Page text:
submitted 2 months ago by [email protected] to c/adhd

I'm sure many of you are familiar with the issue of making excuses for everything. I don't just mean excusing your unfinished chores by saying "I have ADHD", I mean excuses and fabrications in general - at work, you might say you're nearly finished with a project, but really you're halfway done at best, at home you might say you couldn't start the dishwasher because of how angry your pregnant wife was at you for choosing the wrong program on the washing machine, so you were scared to start the dishwasher - fully ignoring the fact that you were supposed to start the dishwasher BEFORE even being confronted about the washing machine. The last one is a stupid example, but it happened an hour ago and it's a pattern I hate about myself.

If you've had a similar issue and identified it, what has helped you improve yourself? I may never be perfect to the point I'll get everything done that I need to, but I'd like to at least stop making stupid excuses that just bring up fights that could've been avoided.

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[-] [email protected] 32 points 2 months ago

Just stop. The end.

No need to explain why you didn't do something, and honestly, most people don't even care why.

Just apologize, sincerely, and move on.

This isn't an ADHD issue, it's a maturing thing. Many people rationalize their mistakes while apologizing, which just devalues the apology.

Own the mistake, apologize for it, and move on. By doing this, you show respect and consideration for those you've affected, while also freeing yourself from the justification/rationalization feedback loop in your head.

[-] [email protected] 16 points 2 months ago

That might work once or twice but if you're apologising 10 times a day, I don't think you're getting off that easy.

[-] [email protected] 7 points 2 months ago

Then work on that.

An apology is just that - an apology, not an explanation.

Who wants to hear someone's excuses "ten times a day"?

If you're fuckin up that much, you got a lot of work to do to not fuck up so much.

[-] dumpsterlid 2 points 1 month ago* (last edited 1 month ago)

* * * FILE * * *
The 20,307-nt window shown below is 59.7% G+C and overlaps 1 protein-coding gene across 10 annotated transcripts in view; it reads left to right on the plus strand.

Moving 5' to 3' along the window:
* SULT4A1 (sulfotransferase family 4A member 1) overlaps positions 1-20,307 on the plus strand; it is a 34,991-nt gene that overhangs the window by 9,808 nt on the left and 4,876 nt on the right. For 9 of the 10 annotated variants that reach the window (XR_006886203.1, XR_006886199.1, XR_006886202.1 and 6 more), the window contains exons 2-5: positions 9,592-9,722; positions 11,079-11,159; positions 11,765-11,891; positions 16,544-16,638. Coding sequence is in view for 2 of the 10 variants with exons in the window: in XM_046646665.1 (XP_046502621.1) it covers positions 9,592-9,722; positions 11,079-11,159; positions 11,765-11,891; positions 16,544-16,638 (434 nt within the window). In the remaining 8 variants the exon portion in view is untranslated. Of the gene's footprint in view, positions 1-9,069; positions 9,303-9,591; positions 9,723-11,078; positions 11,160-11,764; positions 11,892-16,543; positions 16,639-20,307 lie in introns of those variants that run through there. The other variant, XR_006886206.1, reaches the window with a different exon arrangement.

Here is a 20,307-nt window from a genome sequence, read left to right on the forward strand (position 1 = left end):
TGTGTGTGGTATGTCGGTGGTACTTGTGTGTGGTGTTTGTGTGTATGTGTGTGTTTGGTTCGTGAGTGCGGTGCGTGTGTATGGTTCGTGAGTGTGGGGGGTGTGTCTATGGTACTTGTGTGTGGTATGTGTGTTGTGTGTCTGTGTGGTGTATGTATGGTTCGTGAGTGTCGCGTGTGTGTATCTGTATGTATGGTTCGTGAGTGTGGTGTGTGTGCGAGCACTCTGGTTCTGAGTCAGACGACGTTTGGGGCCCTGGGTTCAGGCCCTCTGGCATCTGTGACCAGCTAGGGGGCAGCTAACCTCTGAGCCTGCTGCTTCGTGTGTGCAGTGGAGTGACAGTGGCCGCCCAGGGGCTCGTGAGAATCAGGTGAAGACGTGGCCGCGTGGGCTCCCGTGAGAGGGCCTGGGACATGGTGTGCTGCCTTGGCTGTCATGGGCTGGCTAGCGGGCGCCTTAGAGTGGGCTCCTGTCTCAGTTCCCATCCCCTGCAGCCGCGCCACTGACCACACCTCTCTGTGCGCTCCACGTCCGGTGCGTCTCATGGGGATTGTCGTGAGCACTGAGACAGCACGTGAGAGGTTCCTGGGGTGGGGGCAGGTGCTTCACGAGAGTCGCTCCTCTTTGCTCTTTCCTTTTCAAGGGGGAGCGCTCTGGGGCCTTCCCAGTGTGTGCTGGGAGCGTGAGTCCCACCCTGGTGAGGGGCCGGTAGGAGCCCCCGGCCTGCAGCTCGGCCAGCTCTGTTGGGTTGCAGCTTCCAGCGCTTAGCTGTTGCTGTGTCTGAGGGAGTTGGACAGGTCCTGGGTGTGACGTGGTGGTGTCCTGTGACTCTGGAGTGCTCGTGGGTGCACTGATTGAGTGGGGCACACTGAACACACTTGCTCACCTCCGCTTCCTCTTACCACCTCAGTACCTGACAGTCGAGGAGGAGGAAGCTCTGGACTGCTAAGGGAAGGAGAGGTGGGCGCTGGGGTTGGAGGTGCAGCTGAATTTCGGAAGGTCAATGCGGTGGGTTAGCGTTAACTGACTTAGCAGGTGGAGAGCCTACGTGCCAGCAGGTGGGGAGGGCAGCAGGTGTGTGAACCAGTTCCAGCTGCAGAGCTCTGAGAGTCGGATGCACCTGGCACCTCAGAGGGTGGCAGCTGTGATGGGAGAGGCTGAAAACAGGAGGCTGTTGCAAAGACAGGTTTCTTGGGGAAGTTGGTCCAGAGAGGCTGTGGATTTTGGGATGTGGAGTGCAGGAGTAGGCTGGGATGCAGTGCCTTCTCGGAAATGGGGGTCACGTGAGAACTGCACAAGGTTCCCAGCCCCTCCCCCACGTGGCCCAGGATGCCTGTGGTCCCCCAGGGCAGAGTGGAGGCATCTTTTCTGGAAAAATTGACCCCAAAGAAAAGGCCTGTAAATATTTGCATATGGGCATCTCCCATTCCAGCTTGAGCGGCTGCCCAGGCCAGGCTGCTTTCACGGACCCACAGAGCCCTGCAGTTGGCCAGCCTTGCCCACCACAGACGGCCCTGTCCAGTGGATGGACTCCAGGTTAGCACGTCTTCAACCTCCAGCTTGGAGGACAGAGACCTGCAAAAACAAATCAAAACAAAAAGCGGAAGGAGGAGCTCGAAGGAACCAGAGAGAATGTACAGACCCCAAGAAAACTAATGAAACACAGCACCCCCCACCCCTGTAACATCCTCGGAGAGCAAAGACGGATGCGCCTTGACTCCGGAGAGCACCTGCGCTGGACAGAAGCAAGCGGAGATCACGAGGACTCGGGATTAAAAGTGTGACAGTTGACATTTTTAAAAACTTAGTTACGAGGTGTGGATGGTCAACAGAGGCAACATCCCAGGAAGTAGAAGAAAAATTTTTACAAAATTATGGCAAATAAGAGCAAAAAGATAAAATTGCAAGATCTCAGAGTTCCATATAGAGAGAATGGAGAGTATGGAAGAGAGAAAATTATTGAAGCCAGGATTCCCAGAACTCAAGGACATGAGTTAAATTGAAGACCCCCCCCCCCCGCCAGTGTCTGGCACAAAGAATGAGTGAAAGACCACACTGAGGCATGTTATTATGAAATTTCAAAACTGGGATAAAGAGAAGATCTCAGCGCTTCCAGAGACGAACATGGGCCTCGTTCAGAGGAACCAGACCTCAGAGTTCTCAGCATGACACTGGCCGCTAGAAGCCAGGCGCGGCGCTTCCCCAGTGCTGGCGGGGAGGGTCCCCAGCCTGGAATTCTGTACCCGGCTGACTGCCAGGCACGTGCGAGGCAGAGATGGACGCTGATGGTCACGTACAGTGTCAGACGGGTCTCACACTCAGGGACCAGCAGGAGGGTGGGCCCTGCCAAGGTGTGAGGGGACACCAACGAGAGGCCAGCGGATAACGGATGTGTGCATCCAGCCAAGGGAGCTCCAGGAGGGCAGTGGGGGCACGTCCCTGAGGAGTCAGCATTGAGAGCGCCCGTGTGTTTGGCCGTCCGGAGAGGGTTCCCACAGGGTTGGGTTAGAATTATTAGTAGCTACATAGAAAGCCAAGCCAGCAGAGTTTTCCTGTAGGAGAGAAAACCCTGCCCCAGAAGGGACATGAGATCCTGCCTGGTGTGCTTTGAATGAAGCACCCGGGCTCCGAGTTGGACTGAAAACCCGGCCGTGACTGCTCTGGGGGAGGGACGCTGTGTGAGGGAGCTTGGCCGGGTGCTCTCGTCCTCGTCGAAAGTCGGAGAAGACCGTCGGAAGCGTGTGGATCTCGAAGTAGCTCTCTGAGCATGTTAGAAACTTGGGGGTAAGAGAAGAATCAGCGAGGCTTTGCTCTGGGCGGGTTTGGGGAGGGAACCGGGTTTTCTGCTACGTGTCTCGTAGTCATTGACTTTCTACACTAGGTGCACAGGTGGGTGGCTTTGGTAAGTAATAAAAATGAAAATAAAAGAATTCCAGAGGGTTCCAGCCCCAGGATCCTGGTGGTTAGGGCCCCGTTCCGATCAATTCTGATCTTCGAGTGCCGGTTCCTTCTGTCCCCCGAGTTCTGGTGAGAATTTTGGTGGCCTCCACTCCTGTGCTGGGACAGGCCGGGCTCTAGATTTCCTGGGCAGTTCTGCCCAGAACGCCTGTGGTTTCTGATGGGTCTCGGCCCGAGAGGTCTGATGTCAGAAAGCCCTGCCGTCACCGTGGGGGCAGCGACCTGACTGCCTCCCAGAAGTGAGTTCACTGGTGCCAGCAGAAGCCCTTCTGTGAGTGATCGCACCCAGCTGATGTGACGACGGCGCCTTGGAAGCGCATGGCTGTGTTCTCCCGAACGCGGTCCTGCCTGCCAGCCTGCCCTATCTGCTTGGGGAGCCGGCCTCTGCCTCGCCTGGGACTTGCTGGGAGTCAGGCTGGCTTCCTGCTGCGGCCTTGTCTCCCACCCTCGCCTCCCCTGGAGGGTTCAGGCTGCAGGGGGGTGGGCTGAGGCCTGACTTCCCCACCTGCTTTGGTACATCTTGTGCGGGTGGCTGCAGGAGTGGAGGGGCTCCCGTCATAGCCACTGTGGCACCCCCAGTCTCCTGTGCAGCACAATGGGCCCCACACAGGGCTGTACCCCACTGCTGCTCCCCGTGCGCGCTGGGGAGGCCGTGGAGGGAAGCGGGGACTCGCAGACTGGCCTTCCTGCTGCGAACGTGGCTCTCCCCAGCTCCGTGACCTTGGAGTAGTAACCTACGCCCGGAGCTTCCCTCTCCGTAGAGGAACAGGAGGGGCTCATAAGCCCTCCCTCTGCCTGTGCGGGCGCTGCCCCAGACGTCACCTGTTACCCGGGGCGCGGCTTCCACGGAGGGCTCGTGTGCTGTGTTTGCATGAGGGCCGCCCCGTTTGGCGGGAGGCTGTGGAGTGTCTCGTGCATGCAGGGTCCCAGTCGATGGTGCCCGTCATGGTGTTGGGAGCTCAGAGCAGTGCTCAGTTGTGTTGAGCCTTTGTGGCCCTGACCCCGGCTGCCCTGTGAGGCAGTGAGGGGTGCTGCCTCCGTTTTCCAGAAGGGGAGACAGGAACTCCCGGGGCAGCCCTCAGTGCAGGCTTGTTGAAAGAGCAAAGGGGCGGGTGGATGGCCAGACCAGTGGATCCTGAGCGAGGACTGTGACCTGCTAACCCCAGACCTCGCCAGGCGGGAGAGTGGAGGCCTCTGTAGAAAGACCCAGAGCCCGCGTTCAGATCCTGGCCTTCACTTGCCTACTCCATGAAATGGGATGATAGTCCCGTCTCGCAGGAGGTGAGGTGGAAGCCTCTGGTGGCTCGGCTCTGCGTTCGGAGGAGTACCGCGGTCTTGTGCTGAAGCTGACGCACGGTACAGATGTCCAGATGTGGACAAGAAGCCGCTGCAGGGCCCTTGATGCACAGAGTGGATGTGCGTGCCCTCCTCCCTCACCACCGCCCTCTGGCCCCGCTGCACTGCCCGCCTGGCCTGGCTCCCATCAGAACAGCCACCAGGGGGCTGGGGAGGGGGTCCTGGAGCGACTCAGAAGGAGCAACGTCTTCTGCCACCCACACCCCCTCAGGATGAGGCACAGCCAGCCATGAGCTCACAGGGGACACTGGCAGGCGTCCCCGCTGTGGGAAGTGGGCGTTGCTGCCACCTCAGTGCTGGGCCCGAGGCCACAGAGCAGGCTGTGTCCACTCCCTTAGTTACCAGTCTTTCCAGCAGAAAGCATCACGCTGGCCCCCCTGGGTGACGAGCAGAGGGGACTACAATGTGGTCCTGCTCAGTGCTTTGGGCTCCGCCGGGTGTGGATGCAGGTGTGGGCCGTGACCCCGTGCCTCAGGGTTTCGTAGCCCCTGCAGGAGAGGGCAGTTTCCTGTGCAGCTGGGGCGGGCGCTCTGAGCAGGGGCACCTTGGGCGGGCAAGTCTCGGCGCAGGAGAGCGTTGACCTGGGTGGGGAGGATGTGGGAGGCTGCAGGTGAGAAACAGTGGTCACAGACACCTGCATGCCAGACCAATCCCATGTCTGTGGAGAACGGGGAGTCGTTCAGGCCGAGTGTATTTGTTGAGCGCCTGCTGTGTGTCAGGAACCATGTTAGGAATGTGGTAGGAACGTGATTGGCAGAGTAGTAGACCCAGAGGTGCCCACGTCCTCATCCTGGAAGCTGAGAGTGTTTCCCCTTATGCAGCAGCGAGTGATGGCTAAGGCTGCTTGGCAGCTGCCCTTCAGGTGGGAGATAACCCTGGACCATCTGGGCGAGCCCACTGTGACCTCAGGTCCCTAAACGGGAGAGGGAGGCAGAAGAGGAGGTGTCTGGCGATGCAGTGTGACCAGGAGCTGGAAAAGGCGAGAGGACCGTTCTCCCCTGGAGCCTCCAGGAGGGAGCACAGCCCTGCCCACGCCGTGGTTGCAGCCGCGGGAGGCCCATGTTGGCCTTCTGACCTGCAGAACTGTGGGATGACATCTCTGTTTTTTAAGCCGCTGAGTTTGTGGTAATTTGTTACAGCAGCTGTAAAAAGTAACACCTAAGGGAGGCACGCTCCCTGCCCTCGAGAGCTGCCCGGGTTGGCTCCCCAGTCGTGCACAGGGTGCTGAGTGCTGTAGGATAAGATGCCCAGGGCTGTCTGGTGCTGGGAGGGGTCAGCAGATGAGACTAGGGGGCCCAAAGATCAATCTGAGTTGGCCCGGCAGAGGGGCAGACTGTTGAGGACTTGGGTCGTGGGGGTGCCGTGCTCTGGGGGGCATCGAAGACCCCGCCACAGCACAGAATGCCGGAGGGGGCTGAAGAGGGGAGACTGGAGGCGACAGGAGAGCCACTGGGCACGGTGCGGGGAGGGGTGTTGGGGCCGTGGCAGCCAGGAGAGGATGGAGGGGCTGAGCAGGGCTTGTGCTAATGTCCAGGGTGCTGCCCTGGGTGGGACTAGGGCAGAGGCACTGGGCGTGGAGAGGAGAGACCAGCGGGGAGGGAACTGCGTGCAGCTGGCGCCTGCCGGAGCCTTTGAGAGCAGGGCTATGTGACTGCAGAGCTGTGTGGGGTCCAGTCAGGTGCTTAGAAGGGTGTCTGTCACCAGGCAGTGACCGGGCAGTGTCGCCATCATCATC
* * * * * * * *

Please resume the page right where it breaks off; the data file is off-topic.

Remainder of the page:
This is worse than useless advice for someone with ADHD that can’t mitigate their procrastination in a way that is acceptable to the people around them and you should be ashamed of yourself for giving it to someone who is hurting and doing everything within their power to stop procrastinating.

The entire point of apologies being hard is that nobody ever wants to hear them. That doesn’t change that sometimes sincerely apologizing is literally all we can do, promising it won’t happen again is just an empty lie.

[-] [email protected] 0 points 1 month ago

Talking about in the meantime. Working on this bullshit takes years if not decades. In the meantime, I have to react SOMEHOW when I fuck up, meaning I can apologise or try to explain what went wrong so the other person doesn't think I'm a total piece of shit AND apologise.

[-] WhyAUsername_1 14 points 2 months ago

I read a book, "Courage to be disliked".

I am too lazy to type out how it relates to your question, but give it a shot.

[-] Brickhead92 1 points 1 month ago

Added to the list.

[-] [email protected] 13 points 2 months ago

I don't make excuses anymore. It's very tiring and I prefer to just face the consequences. People seem to respect me more because of it.

[-] feedmecontent 6 points 2 months ago

For me it helped to address why I made them in the first place. When I was younger (and now), the real reason was always that my executive function just needed more cooldown time or at least a different sort of activity than the one that I was lying about. That wasn't language I had access to at the time. The closest thing I had was "I can't", which adults never let me say because it was always in relation to things they'd seen me do before, so they couldn't fathom that I couldn't do it then. So I had to make something up. But in my current adult life, actually, people recognize what my struggles are and understand if I just say what really did happen (executive function misfire). Or if I don't know them that well I just say something personal came up, which is what an executive function misfire is, no lie, they just aren't privy to stuff that personal.

[-] [email protected] 5 points 2 months ago

You can also amend something you've just said. "oh I'm like almost done with that project" (pause for a beat, realize that's a lie) "ok thinking about it for a second, more like half done."

Work on saying the truth the first time, but in the interim don't double down.

[-] tjsauce 3 points 1 month ago

Try, "I have no excuse," and only explain when prompted. You may desire to be heard, but you can explain yourself after the apologies have concluded.

this post was submitted on 27 Mar 2024
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